At the heart of my research is the question:
how does gender relate to processes of (de-)democratisation and political violence and how do feminist actors and policies respond to it?
ev / unsplash
My 3-year project sheds light on the emergence and use of the trope of threatened "traditional values" to frame aggression as prevention. The trope has become a standard feature in official Russian discourse since at least 2012. It was also mobilized in the wake of the full-scale invasion against Ukraine to justify the action as a preventive strike to stop perversive Western “gender ideology” from spilling over into Russia. This suggests that anti-gender backlash fulfils a larger strategic purpose. To investigate this, this project traces the process of when and how anti-gender narratives were employed in Russian official discourse around critical junctures of aggressive foreign policy since Putin came to power. Method: Collection of relevant speeches towards domestic and foreign audiences by Vladimir Putin Quantitative and qualitative discourse analysis of speeches Triangulation with Duma transcripts Research questions: Is the backlash against anti-gender norms in Russian official discourse constant or can we discern moments forts around instances of aggressive foreign policy? Is the gender backlash an accessory to authoritarianism or instrumental to justify its aggressive foreign policy?
Jorgen Hendriksen / unsplash
UNTWIST: policy recommendations to regain "losers of feminism" as mainstream voters is a Horizon Europe research project, financed by the European Commission. It runs from February 2023 to January 2026. UNTWIST aims to defend the EU from the emerging threat that the anti-gender rhetoric from radical populist parties represents. To do so it will 1) examine whether radical populist parties fill a niche in political representation because they capitalize on, but also twist, the needs and demands of citizens “at the margins”, who feel abandoned or disempowered by current mainstream feminist discourses and policies. 2) formulate alternative policies for democratic parties to better represent the various gendered fears, needs and demands of these voters and regain them. It will do so in conversation with citizens and policy-makers. The consortium is composed by six universities and research centres from Spain, the UK, Denmark, Switzerland, Hungary and Germany as well as two private companies, one specialising in data visualisation and another in citizen science. I act as Co-Principal Investigator for Switzerland's participation.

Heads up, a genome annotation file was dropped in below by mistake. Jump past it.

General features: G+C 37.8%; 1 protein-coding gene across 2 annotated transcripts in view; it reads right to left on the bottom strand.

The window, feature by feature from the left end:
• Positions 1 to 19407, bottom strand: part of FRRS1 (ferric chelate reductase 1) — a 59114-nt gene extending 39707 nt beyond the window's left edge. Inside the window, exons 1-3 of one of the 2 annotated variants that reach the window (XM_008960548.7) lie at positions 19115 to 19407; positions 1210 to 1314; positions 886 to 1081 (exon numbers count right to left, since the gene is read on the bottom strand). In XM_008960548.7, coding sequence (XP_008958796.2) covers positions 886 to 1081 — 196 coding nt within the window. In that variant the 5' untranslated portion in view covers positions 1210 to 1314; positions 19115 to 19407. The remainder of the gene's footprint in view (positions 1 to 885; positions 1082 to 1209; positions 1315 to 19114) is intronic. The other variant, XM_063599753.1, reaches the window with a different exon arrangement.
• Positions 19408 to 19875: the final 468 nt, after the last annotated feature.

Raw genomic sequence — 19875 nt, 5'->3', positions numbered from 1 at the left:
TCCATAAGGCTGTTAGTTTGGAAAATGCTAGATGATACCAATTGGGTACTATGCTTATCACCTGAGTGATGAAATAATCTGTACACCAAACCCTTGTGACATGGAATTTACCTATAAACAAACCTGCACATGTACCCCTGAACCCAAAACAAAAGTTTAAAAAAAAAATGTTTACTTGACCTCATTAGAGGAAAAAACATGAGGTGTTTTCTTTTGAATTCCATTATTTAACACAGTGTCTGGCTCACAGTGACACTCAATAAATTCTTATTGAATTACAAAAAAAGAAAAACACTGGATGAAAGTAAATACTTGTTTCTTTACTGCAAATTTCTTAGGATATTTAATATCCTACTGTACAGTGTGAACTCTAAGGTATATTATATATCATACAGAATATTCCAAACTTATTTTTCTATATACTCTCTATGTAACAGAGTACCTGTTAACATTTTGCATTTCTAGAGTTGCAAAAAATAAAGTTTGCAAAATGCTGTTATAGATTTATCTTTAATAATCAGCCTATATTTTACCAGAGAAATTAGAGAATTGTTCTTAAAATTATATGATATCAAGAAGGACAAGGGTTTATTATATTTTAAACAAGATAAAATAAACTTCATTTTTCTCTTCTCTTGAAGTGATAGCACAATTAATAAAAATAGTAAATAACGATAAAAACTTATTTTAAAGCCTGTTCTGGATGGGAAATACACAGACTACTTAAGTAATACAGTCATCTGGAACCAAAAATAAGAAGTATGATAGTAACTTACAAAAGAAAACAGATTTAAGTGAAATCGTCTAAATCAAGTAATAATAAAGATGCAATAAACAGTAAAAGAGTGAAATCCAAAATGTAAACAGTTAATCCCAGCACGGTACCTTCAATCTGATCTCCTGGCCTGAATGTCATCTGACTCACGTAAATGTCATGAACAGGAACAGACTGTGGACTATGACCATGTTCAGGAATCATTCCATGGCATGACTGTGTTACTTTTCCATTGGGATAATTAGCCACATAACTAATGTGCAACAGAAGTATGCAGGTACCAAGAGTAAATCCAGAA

In my doctoral thesis, I revisited the still-established notion in critical theory that transnational feminism boils down to an exercise of Othering, manifested in a unidirectional transfer of knowledge from the West to post-communist Europe. Based on 70 interviews with four different generations of feminists in Russia and Serbia, I established that this critique does not resonate with feminists on the ground. They reject it because it dangerously resonates with the argument put forward by their respective authoritarian regimes: The idea that feminism and "gender ideology" is an alien Western ruse that is imported into and imposed onto these innocent societies in an attempt to destroy their "traditional values" and make them implode. That is why they reject the established critique and instead advance alternative imaginaries of transnational feminism that counter regime discourse and cannot be co-opted by it. This is how feminists in Russia and Serbia exercise subversion in a context where the space for that is increasingly limited.